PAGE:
It boils down to a matter of fairness. An overwhelming 65 percent of likely Republican primary voters think it is unfair “that stores with a local retailer have to collect sales taxes, but online stores do not.”
Across the country, GOP governors who support closing the Internet sales tax loophole have already committed to using the revenue that would be gained from this to help alleviate or cut taxes in other areas. It’s a win-win situation: Closing the loophole protects local businesses (and the jobs they provide) and relieves local taxpayers as states are given the tools to scale back income, business and property taxes.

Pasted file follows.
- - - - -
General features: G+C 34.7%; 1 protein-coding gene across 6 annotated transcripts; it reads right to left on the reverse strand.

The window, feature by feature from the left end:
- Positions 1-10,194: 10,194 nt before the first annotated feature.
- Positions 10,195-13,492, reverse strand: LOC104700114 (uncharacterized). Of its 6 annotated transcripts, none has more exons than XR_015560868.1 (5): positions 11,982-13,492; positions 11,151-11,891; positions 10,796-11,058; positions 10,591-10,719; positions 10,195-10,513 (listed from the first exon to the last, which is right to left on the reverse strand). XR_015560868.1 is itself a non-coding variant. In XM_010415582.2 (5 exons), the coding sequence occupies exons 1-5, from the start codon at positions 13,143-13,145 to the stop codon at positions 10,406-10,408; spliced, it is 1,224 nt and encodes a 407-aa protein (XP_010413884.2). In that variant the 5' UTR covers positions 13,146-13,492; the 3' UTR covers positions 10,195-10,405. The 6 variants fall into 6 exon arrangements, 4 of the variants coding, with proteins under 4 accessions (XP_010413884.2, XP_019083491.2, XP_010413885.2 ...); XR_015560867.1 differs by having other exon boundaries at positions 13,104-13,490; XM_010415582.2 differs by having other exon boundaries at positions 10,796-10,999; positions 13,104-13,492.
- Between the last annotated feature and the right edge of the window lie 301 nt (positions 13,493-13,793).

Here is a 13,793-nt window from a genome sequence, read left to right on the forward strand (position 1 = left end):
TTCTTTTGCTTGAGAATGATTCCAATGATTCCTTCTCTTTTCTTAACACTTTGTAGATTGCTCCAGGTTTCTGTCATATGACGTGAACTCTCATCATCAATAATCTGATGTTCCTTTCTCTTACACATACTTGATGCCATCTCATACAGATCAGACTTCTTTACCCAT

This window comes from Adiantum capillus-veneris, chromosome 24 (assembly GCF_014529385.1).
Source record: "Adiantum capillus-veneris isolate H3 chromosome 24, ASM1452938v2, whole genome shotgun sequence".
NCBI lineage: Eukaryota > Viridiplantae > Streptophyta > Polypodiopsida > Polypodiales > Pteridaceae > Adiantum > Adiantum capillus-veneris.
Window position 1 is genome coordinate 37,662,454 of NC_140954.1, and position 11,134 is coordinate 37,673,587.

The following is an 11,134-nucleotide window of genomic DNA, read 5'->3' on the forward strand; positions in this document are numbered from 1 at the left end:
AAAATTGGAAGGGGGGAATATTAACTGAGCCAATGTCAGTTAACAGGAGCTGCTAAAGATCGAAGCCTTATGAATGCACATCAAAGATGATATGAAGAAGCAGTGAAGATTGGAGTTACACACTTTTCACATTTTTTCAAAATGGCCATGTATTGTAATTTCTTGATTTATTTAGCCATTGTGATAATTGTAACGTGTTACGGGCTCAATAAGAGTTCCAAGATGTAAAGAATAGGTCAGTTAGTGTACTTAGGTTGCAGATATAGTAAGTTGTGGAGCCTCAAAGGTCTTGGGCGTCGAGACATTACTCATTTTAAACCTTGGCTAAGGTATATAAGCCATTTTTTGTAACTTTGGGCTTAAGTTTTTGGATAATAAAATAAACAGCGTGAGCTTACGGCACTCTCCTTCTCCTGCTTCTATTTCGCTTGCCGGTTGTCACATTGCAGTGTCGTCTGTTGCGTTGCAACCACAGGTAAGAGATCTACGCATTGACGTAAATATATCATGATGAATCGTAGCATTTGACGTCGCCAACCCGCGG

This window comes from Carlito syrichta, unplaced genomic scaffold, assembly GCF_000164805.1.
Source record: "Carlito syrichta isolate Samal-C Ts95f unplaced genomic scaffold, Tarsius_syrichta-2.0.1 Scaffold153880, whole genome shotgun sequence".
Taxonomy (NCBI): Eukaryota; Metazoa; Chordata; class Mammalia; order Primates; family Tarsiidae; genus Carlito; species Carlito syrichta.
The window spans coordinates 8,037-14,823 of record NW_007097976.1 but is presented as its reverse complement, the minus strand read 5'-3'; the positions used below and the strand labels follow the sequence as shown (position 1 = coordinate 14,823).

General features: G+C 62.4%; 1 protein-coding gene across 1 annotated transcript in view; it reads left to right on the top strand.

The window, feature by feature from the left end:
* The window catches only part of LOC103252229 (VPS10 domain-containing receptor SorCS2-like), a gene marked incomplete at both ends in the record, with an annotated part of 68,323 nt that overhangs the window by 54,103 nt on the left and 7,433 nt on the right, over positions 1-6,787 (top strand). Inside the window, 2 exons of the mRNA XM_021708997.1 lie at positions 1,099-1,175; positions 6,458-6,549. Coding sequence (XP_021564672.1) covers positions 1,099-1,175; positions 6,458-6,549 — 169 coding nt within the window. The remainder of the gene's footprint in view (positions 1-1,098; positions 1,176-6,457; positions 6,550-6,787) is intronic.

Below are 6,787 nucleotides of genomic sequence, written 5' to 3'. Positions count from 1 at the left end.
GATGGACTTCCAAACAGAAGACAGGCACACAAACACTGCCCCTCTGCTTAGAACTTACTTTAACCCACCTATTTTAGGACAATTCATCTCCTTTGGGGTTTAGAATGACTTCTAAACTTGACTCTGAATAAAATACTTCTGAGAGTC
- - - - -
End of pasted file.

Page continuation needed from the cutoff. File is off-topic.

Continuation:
The current system is problematic and needs to be fixed, and Republican officeholders would be wise to listen to their political base and follow the lead of the Republican legislators and governors who are already showing their support for a level playing field. Getting government out of the business of picking winners and losers by restoring a true free market gives every business a fair shot to innovate, compete and create jobs — and that is something Republican voters support.
Glen Bolger is a partner and co-founder of Public Opinion Strategies, a GOP political and public affairs survey research firm.
James Jones, communications director for DC Vote, tapes a "DC Constituents Service Day" sign on the wall as he stands with other DC residents outside of Rep. Andy Harris's office on Capitol Hill to protest Harris' actions against D.C.'s marijuana laws on Thursday, July 24, 2014. DC Vote encouraged DC residents to bring their complaints about city services to the Maryland congressman.